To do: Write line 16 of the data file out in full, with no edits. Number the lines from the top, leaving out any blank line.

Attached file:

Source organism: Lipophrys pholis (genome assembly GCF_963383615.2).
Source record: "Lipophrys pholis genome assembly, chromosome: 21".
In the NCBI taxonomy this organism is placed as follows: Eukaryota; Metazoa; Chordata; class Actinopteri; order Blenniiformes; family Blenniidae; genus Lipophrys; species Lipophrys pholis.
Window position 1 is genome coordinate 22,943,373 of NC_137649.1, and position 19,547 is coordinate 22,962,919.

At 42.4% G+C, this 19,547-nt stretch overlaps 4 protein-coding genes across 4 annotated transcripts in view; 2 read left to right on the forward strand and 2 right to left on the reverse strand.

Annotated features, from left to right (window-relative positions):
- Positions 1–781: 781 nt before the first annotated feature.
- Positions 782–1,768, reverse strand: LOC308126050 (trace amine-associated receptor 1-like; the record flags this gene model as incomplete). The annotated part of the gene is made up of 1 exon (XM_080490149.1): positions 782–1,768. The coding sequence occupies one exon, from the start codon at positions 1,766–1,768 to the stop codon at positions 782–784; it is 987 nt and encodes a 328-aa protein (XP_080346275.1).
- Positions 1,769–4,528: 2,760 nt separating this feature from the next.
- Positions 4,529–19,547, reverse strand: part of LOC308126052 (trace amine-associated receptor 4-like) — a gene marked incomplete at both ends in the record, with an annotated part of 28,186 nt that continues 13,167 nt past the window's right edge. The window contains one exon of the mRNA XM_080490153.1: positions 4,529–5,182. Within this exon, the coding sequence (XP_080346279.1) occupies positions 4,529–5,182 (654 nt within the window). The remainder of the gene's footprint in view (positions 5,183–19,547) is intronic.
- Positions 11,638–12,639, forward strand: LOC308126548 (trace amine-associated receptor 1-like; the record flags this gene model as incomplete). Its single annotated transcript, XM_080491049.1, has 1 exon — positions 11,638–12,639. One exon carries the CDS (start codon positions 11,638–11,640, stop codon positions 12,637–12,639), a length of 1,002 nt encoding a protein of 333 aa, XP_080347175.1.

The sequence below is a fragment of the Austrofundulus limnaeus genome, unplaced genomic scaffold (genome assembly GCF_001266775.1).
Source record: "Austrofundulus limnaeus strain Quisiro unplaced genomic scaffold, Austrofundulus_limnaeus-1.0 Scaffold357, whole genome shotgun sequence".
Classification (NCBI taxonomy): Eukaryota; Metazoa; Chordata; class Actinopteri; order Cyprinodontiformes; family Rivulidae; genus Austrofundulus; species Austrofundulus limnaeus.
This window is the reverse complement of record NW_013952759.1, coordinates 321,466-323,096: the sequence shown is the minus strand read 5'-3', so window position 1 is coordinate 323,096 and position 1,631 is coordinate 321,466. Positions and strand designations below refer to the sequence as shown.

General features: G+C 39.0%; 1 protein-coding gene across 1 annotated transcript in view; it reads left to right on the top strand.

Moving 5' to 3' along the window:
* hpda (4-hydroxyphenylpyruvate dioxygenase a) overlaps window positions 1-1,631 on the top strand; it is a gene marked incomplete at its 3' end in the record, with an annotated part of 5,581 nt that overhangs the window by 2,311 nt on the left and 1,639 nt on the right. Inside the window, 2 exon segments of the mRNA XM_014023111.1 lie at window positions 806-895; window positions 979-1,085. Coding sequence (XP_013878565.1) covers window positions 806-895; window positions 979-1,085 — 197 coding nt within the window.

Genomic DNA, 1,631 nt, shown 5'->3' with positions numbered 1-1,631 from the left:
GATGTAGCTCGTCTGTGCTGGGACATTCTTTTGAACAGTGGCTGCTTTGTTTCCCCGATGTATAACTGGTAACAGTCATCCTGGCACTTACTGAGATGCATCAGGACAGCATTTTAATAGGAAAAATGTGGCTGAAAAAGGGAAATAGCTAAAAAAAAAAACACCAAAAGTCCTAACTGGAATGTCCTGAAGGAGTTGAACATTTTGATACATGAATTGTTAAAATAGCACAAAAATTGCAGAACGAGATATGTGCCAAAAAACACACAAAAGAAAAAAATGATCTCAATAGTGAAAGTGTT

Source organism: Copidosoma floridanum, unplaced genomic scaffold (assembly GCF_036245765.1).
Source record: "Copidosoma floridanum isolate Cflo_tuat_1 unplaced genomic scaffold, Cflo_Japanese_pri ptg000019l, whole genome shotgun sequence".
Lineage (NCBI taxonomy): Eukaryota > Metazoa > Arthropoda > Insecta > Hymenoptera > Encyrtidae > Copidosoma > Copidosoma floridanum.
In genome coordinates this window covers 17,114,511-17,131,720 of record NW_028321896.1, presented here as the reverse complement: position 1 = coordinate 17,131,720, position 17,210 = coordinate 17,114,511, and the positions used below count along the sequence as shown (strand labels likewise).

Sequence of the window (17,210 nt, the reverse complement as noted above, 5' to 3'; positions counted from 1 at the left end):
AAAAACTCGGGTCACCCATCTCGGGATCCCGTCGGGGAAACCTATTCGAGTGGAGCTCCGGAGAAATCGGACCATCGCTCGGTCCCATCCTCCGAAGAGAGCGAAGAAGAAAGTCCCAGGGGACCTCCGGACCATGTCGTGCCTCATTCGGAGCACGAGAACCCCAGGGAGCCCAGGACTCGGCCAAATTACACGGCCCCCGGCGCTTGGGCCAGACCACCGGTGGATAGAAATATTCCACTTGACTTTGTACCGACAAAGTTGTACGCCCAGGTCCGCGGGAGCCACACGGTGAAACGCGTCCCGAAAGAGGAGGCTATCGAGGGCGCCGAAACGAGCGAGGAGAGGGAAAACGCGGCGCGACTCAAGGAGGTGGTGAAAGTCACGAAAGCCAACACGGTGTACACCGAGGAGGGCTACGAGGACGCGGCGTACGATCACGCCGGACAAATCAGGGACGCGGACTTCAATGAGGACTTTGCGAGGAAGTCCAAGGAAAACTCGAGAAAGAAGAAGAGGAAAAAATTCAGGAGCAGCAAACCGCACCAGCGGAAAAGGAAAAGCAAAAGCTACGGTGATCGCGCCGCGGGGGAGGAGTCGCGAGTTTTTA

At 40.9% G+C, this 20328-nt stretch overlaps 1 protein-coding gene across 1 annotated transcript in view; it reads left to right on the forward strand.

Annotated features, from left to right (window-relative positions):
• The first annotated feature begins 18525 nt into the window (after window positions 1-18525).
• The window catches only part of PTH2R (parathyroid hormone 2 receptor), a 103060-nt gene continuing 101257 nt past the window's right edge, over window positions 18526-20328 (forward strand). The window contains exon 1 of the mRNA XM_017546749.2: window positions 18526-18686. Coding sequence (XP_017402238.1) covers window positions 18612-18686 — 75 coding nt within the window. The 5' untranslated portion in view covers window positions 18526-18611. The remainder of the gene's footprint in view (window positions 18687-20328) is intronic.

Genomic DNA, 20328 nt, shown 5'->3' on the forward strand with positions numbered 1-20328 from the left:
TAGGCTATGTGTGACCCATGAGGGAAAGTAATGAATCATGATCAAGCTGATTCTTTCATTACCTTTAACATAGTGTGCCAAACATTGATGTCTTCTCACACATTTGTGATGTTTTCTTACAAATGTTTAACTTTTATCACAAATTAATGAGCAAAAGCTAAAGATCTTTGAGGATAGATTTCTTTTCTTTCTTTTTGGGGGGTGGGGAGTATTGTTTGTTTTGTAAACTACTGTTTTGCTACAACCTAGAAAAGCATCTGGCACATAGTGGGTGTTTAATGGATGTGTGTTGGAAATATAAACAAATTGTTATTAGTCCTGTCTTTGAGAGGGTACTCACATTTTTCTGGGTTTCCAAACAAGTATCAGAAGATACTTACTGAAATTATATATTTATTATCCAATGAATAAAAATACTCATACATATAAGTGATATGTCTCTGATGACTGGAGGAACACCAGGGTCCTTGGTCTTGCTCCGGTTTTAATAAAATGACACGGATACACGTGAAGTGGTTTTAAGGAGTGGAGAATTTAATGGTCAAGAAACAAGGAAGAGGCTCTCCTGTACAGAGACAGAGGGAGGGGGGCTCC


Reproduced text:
General features: G+C 39.0%; 1 protein-coding gene across 1 annotated transcript in view; it reads left to right on the top strand.